• Since lateral forces are higher on the roof, what MEP items are required to be located at the roof level and what items can be relocated lower in the building?
  • Are there architectural finishes available that would facilitate the inspection of earthquake damage? Can hatches, openings, or removable panels be provided that would make it easier to inspect structural framing, precast panel connections, piping, or ducts after an earthquake and thus, get occupants back into the building sooner?

Technical Sidebar

Potential Issues for Specialized Facilities

The following are additional considerations for highly specialized or essential facilities:
  • For facilities that depend on unique or specialized equipment that would take a long lead time to replace, is there a way to incorporate a secondary or backup system into the design that would reduce potential outages if the equipment were damaged? Would higher design forces or base-isolation reduce the equipment damage? Is there a need to provide budget and space to stock spare parts or spare equipment?
  • For facilities that must remain operational following an earthquake, does the design incorporate elements that would be needed in the event of a catastrophe with lengthy infrastructure outages? The hospital that fared the best following Hurricane Katrina in New Orleans had the following elements in place prior to the hurricane: reserve tanks with water to flush toilets, diesel fuel to run the emergency generators, and gasoline for company vehicles.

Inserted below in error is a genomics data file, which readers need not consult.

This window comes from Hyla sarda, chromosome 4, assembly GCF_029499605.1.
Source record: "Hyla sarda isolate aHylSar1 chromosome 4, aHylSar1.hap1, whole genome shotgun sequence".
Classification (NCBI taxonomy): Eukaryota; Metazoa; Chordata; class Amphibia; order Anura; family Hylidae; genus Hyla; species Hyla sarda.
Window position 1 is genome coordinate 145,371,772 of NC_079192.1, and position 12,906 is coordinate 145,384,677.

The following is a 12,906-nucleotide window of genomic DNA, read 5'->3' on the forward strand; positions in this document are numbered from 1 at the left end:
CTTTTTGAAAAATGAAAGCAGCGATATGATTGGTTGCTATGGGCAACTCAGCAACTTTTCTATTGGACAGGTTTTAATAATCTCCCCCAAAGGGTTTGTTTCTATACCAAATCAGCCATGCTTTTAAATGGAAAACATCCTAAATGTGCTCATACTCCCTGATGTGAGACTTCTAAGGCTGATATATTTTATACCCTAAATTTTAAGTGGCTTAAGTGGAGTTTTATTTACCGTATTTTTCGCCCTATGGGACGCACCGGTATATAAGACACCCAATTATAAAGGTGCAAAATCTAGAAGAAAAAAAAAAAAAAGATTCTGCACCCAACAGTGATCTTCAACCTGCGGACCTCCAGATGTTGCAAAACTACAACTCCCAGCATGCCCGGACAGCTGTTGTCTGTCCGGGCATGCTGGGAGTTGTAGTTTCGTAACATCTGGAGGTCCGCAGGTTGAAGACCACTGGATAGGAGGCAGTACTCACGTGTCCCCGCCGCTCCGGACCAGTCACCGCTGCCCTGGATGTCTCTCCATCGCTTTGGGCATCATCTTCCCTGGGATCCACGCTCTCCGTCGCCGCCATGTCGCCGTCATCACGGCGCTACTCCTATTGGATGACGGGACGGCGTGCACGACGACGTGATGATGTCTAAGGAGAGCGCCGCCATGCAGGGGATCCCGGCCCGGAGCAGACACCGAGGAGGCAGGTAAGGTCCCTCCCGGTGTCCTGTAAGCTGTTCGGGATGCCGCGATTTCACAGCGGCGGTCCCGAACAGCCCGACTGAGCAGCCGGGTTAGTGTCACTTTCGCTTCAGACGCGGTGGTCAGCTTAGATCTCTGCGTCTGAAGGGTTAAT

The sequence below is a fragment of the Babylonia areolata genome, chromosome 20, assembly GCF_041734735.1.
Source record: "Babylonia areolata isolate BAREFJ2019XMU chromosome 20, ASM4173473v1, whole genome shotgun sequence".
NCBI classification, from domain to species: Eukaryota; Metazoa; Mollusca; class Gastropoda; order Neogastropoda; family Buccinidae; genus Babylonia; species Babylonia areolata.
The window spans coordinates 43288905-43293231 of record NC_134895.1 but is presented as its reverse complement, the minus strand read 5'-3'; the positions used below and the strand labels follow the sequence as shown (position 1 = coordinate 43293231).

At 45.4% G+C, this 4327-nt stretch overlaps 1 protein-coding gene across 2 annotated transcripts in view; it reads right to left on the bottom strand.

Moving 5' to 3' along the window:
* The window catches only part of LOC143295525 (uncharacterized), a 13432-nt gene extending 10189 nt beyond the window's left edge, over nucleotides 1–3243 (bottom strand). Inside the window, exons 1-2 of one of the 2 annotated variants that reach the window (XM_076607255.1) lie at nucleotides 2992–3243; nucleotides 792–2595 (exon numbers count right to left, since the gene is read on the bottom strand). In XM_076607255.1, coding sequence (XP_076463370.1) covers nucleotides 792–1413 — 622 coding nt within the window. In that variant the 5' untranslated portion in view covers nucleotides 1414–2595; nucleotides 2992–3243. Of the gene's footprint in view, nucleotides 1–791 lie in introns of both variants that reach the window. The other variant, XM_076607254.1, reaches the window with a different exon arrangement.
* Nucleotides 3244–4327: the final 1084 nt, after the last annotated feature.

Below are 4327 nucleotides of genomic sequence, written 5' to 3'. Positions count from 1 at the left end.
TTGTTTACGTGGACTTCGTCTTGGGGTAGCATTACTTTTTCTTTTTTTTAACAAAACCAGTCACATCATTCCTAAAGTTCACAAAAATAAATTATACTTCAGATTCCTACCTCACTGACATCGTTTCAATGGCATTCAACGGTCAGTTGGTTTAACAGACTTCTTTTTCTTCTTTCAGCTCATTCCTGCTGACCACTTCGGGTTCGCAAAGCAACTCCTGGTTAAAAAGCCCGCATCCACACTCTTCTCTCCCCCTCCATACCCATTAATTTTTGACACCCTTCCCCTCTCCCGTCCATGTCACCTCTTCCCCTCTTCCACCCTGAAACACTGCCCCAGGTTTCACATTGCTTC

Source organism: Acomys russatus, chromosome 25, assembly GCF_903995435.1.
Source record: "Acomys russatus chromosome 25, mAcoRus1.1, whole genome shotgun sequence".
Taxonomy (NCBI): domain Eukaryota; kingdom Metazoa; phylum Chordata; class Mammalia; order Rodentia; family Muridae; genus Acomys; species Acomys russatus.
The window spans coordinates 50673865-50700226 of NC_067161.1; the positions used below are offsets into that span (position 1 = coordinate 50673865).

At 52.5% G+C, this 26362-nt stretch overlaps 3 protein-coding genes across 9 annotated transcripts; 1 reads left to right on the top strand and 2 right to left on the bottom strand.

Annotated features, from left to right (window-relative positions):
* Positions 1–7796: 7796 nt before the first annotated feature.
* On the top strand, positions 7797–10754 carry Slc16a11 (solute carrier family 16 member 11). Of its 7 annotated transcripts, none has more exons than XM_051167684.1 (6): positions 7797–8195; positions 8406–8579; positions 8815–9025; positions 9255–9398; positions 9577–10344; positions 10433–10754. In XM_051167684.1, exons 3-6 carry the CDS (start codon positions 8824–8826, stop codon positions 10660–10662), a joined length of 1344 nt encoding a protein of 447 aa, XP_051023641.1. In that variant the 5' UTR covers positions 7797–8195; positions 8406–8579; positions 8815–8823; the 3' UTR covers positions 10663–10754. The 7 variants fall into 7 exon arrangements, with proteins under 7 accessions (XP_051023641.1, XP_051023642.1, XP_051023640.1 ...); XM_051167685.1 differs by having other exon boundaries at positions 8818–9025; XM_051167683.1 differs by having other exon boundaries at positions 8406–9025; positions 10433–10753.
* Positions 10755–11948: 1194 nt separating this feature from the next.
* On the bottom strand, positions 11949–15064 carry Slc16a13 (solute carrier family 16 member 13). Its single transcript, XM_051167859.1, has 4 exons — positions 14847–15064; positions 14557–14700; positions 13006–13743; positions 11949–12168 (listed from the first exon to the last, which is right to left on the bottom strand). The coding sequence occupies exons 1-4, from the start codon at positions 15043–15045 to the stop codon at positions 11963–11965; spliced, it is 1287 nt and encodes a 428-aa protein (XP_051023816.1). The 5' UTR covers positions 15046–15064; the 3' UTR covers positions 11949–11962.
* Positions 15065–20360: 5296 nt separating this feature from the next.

• The following questions should also be considered: Would space be needed to provide temporary accommodations for employees? Would a forklift, a backhoe, or other construction supplies and equipment for emergency repairs, backup communications equipment such as hand radios, emergency food supplies, and a designated place for sanitary and waste disposal be needed?

5.4.1 Example—Responsibility Matrix

New construction projects typically involve the coordination of numerous parties with overlapping responsibilities and competing or conflicting interests; adding a comprehensive program to brace and anchor nonstructural components and contents makes a new construction project even more complex. Assigning clear responsibility for each nonstructural component and tracking the design, peer review, plan review, installation, observation, and special inspection is very important.

Table 4.4.1-1 shows an example of a responsibility matrix that could be readily adapted by listing the nonstructural components for a particular project. This sample format can be used to track who is responsible for design, design review, installation, and observation. If peer review or special inspection is required, these could be added to the table. More comprehensive responsibility matrices, developed for each Seismic Design Category and compliance with ASCE/SEI 7-10, are provided in Appendix B. These matrices are intended to serve as templates for use by project managers in assigning and tracking design, construction and inspection responsibilities. They can be used in conjunction with the specification provided in Appendix A and are intended to serve as a roadmap for implementation. Successful use of these tools starts with development of a comprehensive project-specific list of nonstructural components to be addressed.